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Jodie Comer and Stephen Graham's Channel 4 Covid-19 drama Help enlisted help of Folkestone care home owner for script


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The manager of a Kent care home which lost 10 residents to Covid-19 helped guide a new drama which focuses on the ways staff struggled during the height of the pandemic.

Starring Jodie Comer and Stephen Graham, Help aired on Channel 4 last week and is now available to stream on All 4.

Help looks at the way staff at care homes struggled during the onset of the pandemic. Photo shows Tony (Stephen Graham) and Sarah (Jodie Comer) playing cards. Photo: Channel 4
Help looks at the way staff at care homes struggled during the onset of the pandemic. Photo shows Tony (Stephen Graham) and Sarah (Jodie Comer) playing cards. Photo: Channel 4

It follows the story of a Liverpool care home and how staff and residents worked and reacted during the onset of the pandemic.

Roger Waluube, who owns Pelham House Care Home in Folkestone, was called upon by the production team and creators to find out the reality of working in a care home during those early days, when there was limited information and resources were stretched.

In total 10 residents at Pelham died in just a few weeks from Covid last year - half the residents. The home featured on an episode of Panorama last July.

Mr Waluube was asked to advise on the scripting to ensure the fictional drama, which was not based on any individual cases, reflected an accurate picture of what the pandemic meant for care homes across the country.

He said: "I was called by the producers to give my feedback on the scripts, as they wanted to get an honest picture of what happened within a care home during the pandemic.

Care home owner Roger Waluube. Picture: Pelham House
Care home owner Roger Waluube. Picture: Pelham House

"Some parts were obviously dramatic and out of the ordinary, but the story of events was accurate in many parts - with events moving very fast and a huge amount of stress on staff.

"It was a complete crisis with many uncertainties and little sense of direction.

"The main issue was stress on the staff; some of whom found themselves in a position where their jobs were a risk to their families; some stayed, and some chose to go.

"The show depicts the lack of PPE, lack of clear guidance and support from the authorities and a very stretched industry trying to cope with levels of care that was beyond its capability and resources."

The 90-minute drama focuses on the undervaluation of care home workers and the challenges they faced in an unprecedented situation, unable to get the help they needed or the medical information required to care for their residents.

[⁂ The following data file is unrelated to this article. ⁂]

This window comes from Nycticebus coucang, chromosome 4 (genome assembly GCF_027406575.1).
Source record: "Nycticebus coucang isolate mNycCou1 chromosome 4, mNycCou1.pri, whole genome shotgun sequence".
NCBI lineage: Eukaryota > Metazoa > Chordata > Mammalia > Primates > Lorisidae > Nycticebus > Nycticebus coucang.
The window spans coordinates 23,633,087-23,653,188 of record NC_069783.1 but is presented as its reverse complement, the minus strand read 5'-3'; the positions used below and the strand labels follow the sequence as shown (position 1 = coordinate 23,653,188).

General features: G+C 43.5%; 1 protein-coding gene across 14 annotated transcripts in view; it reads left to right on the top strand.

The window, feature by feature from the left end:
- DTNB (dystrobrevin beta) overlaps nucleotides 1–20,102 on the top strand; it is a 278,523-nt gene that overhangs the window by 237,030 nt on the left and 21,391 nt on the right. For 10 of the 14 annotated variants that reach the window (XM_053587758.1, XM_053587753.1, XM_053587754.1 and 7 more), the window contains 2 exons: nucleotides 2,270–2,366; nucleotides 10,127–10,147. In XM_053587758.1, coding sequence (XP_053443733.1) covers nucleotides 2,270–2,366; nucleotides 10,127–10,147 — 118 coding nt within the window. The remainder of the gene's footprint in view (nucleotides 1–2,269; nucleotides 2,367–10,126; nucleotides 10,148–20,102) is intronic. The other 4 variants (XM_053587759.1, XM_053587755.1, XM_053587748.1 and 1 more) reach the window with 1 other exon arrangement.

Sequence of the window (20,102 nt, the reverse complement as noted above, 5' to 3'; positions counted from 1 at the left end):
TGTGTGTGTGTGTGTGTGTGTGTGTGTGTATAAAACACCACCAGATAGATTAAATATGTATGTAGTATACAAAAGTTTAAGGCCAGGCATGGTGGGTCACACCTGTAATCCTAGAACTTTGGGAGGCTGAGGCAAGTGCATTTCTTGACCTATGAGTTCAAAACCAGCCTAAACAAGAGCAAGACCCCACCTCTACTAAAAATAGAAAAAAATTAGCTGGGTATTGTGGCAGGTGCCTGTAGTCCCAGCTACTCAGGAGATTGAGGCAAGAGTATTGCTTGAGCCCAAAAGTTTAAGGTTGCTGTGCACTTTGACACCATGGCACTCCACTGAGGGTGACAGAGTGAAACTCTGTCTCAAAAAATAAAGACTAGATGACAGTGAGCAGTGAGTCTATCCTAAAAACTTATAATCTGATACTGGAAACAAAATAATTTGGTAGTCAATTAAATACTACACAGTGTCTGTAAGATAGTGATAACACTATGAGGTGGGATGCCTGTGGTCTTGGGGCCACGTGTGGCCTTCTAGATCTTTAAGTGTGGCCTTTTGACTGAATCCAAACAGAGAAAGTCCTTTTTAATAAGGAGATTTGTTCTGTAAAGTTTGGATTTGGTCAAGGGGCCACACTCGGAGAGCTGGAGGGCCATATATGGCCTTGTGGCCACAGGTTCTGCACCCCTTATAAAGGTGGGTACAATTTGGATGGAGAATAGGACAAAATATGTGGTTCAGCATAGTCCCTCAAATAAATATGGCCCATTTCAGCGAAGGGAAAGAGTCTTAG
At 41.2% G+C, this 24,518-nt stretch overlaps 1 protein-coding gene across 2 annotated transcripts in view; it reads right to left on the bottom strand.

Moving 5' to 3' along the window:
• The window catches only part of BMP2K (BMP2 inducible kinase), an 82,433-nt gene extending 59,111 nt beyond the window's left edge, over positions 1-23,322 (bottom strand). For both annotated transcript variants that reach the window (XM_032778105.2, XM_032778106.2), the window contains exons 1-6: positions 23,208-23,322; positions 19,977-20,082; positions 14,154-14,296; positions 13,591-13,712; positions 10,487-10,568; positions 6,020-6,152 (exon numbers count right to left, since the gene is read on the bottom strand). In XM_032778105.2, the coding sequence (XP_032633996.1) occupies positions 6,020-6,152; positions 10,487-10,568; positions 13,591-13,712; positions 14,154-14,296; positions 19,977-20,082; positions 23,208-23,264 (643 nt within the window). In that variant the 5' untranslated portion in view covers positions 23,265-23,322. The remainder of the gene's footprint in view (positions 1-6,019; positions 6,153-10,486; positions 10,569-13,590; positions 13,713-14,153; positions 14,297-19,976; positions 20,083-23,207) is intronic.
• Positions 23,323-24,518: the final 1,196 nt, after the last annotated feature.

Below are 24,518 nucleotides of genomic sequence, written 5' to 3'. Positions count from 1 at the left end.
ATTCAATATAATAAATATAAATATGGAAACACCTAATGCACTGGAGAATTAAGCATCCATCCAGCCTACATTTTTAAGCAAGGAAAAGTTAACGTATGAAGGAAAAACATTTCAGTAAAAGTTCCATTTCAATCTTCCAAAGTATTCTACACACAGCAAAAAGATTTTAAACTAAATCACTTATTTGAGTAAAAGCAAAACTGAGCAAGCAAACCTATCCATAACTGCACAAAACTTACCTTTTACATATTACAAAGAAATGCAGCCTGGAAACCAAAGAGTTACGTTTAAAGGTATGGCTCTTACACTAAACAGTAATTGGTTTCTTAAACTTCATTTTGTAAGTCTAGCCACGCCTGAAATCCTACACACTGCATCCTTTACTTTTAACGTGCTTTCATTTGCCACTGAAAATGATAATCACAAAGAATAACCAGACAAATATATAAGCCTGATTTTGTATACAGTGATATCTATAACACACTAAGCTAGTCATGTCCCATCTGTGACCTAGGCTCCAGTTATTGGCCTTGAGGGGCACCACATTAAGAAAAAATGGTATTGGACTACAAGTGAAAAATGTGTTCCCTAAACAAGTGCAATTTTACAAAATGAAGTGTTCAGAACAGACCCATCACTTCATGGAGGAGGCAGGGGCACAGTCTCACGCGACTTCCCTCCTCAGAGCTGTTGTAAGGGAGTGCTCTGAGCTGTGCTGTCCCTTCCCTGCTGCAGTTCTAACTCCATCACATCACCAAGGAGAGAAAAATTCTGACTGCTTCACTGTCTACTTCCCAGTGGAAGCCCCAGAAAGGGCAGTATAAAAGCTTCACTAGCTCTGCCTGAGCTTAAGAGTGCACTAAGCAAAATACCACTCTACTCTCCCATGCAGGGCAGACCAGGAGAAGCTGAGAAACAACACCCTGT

In the drama, more residents are sent to the care home to free up hospital beds. Photo: Channel 4
In the drama, more residents are sent to the care home to free up hospital beds. Photo: Channel 4

It sees the main character Sarah, played by Killing Eve star Comer, starting work in the home just before the pandemic strikes, striking up a friendship with Tony, played by Line of Duty's Graham, who has early onset dementia.

Viewers saw eight residents being dropped off at the home, having been brought from local hospitals - described as ‘bed-blockers’ to make way for the anticipated influx of Covid patients.

Sarah queries their state of health and safety of bringing them into the care home.

It then quickly escalates into lack of PPE, the desperation in getting testing kits, support from the government and NHS, and the Care Quality Commission, the care industry’s regulator.

Sarah is shown to be frantic, overwhelmed and out of her depth on a solo night shift, while residents are upset and disorientated through lack of routine, confused by being kept in their rooms and watching their visitors waving at windows, without understanding why.

Pelham House lost 10 patients during the pandemic
Pelham House lost 10 patients during the pandemic

Mr Waluube has praised the show, saying: "I feel they’ve done well to show a slice of a major pandemic in a 90-minute drama, covering not only the practicalities but also the huge impact on the staff required to get everyone through it safely.

"It also shows the outcomes of Covid-19 which was the undignified death of the people we are here to care and support at a time of need."

At the end of the programme, the following statistics were given:

  • 40% of Covid deaths were in care homes
  • The UK government supplied NHS trusts with 80% of their estimated PPE needs from March 2020 - July 2020. 10% was supplied to the adult social care sector
  • The average wage for a care worker is £8.50 per hour

Read more: All the latest news from Folkestone

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